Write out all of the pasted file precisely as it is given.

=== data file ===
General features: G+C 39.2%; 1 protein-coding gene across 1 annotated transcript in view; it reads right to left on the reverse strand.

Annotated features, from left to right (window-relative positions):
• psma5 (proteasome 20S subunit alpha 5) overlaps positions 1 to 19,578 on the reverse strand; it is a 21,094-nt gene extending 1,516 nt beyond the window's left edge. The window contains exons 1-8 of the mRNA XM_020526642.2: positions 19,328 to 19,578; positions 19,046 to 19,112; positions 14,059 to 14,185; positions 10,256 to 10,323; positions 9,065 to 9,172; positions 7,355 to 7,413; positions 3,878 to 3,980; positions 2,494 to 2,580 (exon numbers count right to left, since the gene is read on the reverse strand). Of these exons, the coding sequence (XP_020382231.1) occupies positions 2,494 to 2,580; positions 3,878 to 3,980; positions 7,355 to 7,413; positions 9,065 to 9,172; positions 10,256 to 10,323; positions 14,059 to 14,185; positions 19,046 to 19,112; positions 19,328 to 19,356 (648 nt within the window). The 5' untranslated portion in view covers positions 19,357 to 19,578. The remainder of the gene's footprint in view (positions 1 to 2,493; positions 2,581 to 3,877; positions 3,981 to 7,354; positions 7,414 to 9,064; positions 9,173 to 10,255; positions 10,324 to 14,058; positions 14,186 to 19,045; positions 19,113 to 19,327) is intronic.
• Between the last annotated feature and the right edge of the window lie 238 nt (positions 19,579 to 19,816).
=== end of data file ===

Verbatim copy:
General features: G+C 39.2%; 1 protein-coding gene across 1 annotated transcript in view; it reads right to left on the reverse strand.

Annotated features, from left to right (window-relative positions):
• psma5 (proteasome 20S subunit alpha 5) overlaps positions 1 to 19,578 on the reverse strand; it is a 21,094-nt gene extending 1,516 nt beyond the window's left edge. The window contains exons 1-8 of the mRNA XM_020526642.2: positions 19,328 to 19,578; positions 19,046 to 19,112; positions 14,059 to 14,185; positions 10,256 to 10,323; positions 9,065 to 9,172; positions 7,355 to 7,413; positions 3,878 to 3,980; positions 2,494 to 2,580 (exon numbers count right to left, since the gene is read on the reverse strand). Of these exons, the coding sequence (XP_020382231.1) occupies positions 2,494 to 2,580; positions 3,878 to 3,980; positions 7,355 to 7,413; positions 9,065 to 9,172; positions 10,256 to 10,323; positions 14,059 to 14,185; positions 19,046 to 19,112; positions 19,328 to 19,356 (648 nt within the window). The 5' untranslated portion in view covers positions 19,357 to 19,578. The remainder of the gene's footprint in view (positions 1 to 2,493; positions 2,581 to 3,877; positions 3,981 to 7,354; positions 7,414 to 9,064; positions 9,173 to 10,255; positions 10,324 to 14,058; positions 14,186 to 19,045; positions 19,113 to 19,327) is intronic.
• Between the last annotated feature and the right edge of the window lie 238 nt (positions 19,579 to 19,816).